Here we have the bare bones as it were – the remnant massive boulders of a 5,500 year old chambered tomb – Pentre Ifan in Pembrokeshire. The cap-stone is said to weigh 16 tons, yet now seems barely to touch the three supporting megaliths. It all but floats, defying both logic and gravity.
Which then has us demanding answers? Who on earth (without aid of heavy plant gear, cranes and tackle) did all the lugging and lifting to position it so? How many man and women hours did it take? For whose after-life were they toiling – a revered clan lord or lady? Or did the tomb provide a resting place for the many, in some way an accessible repository where the earthly remains of the entire clan could be placed?
We can never know exactly. We can only wonder – in both senses. The builders left scant traces of themselves – a few pieces of Neolithic pottery and flint tools. But excavations in the 1930s and 1950s did at least suggest that the tomb had been re-used and appeared to have had some sort of ceremonial forecourt, a feature known from other chambered tombs across the British Isles. Here’s a proposed reconstruction.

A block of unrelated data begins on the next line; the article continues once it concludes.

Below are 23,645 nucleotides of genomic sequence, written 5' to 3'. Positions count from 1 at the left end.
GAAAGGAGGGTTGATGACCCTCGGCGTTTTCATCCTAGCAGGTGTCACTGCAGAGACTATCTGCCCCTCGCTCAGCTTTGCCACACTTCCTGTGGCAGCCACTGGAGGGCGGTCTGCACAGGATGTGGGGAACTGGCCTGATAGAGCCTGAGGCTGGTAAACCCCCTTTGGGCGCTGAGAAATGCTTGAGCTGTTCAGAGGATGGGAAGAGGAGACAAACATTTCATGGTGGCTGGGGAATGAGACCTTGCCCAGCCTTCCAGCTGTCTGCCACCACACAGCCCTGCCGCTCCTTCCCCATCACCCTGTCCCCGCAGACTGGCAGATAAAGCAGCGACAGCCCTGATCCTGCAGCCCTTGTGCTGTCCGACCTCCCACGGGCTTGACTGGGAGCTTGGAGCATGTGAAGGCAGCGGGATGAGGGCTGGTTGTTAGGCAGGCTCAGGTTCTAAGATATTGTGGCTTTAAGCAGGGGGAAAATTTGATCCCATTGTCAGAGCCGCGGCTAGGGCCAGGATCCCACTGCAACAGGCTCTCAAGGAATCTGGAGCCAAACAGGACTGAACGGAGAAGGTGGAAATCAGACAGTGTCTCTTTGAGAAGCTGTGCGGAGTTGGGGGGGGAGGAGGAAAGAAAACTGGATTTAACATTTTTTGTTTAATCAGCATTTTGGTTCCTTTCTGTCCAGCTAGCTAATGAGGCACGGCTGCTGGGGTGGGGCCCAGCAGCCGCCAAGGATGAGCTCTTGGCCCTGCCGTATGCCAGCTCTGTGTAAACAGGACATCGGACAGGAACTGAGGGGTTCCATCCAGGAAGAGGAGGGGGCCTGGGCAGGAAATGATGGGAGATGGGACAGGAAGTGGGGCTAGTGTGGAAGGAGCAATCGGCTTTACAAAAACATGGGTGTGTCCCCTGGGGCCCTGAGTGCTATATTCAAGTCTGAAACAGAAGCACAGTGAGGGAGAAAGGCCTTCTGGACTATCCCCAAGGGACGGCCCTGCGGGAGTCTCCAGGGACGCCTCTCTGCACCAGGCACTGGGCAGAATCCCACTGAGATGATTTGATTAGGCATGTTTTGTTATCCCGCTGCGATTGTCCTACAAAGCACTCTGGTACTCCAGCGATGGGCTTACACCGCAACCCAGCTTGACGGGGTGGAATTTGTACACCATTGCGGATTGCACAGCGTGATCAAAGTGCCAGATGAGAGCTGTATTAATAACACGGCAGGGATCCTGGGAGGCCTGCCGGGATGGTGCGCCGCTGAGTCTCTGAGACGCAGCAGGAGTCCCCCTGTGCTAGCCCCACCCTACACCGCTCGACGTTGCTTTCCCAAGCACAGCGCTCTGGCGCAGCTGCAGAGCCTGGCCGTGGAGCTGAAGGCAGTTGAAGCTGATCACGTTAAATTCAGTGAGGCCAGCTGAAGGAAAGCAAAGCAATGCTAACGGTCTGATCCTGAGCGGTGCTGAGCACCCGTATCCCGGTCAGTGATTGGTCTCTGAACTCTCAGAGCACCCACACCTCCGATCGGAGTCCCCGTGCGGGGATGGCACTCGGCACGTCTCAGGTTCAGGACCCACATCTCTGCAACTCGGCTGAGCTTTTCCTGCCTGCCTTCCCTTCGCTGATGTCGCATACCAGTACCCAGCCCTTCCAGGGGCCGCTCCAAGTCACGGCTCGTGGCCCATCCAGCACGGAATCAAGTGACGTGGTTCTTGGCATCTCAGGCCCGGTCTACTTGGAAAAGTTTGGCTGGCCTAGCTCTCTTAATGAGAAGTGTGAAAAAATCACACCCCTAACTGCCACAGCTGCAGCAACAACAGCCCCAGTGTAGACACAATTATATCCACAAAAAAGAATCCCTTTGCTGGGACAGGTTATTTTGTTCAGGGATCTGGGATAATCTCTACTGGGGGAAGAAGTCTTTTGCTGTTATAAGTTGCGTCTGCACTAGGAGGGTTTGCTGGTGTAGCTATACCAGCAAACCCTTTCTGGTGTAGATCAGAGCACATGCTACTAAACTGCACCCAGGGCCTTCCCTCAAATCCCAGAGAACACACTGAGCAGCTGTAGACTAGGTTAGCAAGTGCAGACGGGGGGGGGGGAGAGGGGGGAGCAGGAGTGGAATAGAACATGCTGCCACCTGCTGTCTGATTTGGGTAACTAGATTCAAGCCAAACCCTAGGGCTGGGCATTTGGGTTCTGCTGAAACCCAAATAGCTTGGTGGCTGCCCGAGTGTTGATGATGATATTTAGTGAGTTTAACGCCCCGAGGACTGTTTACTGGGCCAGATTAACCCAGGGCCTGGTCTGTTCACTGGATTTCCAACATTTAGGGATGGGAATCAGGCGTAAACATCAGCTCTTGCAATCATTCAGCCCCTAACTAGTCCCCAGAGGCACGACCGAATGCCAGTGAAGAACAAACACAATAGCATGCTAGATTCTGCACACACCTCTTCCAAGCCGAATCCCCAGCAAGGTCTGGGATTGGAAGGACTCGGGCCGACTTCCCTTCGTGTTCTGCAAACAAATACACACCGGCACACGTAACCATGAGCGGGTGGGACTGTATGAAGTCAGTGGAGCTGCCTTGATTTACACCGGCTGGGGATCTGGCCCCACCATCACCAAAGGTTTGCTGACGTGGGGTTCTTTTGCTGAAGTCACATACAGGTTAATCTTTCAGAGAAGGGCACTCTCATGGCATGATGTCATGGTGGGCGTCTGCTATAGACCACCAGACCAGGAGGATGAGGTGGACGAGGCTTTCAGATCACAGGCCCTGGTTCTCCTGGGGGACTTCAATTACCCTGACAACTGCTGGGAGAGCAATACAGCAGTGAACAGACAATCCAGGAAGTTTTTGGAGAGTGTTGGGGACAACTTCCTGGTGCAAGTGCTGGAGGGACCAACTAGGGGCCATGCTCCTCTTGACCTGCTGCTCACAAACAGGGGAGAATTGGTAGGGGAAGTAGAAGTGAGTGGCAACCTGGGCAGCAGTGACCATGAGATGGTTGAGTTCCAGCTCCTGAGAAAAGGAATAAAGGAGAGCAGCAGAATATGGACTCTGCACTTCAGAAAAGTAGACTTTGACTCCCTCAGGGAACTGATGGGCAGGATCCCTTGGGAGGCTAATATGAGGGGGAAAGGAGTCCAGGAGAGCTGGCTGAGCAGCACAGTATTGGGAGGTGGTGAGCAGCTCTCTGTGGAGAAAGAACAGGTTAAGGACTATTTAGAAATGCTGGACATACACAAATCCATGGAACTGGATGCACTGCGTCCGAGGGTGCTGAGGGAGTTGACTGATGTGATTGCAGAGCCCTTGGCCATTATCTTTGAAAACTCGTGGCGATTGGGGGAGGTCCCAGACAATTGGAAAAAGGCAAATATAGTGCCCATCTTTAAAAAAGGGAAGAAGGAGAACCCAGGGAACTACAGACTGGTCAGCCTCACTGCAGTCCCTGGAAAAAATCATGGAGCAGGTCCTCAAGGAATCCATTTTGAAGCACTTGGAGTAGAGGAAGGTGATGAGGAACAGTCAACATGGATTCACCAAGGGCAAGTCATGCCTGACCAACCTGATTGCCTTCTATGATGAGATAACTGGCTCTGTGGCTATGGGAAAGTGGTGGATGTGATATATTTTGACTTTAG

Doubtless over the centuries the more moveable stone components of outer cairn and inner chamber have been repurposed in farm walls and barns, but originally the cairn that covered the actual tomb extended downhill some 120 feet (36 metres). You can get some sense of the scale of operation from the last photo where you can still see the outline in the grass. The monument would have been visible from the sea, dominating the high ground above Cardigan Bay.
As I look again at these photos, taken two years ago, I now find myself wondering more about us than the ancestors. What kind of people have we become? Time for some serious scrutiny?
Related post: Scenes from the realm of ancestors
Lens-Artists: Seen Better Days Please visit Tina who set this week’s challenge. She has posted some fabulous photos.